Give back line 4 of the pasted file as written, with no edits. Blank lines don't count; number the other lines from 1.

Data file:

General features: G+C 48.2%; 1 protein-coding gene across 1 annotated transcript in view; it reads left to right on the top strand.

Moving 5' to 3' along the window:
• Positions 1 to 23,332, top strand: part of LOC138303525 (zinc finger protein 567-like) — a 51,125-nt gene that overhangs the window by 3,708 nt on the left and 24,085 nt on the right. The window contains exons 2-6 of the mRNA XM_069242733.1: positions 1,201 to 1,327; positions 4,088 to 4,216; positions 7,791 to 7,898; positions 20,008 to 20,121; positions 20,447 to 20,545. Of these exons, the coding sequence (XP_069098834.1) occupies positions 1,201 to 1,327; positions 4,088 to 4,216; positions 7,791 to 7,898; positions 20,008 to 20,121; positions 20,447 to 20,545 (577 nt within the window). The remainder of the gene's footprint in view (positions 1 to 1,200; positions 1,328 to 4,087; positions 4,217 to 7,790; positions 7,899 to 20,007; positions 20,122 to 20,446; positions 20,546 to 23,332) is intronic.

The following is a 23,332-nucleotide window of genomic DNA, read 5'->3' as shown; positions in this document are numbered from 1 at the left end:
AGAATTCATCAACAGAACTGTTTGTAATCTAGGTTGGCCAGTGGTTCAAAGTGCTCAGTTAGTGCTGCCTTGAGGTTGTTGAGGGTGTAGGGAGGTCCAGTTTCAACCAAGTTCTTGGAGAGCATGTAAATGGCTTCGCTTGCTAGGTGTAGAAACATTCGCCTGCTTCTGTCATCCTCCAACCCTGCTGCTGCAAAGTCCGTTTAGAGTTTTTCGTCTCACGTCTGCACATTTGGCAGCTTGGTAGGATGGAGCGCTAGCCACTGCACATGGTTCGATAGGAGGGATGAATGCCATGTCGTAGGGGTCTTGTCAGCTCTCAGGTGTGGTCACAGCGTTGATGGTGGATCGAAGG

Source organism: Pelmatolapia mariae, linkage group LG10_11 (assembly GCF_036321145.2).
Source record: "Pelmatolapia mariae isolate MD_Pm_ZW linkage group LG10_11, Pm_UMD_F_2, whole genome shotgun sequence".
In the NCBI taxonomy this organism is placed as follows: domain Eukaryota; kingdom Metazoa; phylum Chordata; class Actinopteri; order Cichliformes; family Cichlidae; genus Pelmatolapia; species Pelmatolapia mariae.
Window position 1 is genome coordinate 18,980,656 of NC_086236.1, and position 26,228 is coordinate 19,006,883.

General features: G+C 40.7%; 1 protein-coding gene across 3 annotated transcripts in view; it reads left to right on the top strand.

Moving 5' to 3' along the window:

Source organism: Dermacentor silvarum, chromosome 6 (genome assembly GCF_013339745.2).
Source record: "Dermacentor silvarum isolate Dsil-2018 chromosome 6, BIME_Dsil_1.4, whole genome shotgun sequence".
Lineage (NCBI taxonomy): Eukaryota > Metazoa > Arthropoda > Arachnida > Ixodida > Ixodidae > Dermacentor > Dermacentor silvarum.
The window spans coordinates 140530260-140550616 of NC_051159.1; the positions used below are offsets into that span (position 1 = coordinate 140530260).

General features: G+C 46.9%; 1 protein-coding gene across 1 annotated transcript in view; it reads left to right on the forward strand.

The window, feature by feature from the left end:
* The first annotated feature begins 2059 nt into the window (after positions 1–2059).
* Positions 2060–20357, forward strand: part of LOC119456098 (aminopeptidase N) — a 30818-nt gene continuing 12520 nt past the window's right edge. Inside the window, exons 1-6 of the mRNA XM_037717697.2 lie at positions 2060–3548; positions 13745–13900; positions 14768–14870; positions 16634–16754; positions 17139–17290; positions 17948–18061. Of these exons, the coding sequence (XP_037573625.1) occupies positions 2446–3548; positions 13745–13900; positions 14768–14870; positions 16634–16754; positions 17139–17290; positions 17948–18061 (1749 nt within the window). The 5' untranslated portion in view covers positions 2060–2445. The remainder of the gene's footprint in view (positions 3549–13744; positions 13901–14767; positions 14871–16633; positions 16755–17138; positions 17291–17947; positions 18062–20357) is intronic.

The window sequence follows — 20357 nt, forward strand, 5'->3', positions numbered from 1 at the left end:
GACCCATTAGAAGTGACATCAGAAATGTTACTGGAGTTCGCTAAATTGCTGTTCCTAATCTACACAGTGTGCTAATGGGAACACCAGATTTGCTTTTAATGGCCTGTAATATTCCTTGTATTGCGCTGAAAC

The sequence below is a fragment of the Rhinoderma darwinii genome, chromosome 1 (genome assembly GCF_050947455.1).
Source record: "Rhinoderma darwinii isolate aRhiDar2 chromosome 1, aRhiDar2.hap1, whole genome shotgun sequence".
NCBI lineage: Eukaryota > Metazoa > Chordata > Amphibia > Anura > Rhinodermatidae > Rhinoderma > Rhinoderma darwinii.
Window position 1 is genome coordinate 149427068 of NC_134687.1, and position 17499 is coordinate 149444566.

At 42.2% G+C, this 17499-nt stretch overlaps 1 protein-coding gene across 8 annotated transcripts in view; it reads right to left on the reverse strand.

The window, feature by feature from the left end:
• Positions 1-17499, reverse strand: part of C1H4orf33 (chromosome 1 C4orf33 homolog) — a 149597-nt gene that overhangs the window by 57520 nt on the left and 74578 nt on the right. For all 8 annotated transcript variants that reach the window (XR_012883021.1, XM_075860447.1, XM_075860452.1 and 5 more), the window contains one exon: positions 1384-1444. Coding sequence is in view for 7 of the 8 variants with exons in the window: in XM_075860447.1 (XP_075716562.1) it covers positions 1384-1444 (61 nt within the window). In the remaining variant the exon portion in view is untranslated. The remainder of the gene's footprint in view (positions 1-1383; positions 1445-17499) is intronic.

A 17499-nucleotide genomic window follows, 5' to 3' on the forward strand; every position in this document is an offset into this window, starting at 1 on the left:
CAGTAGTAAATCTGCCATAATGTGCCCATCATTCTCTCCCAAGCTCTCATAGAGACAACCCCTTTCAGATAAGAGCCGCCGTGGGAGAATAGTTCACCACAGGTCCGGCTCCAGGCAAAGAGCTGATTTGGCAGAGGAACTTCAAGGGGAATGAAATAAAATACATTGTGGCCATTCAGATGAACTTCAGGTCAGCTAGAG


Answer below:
The following is a 23,332-nucleotide window of genomic DNA, read 5'->3' as shown; positions in this document are numbered from 1 at the left end: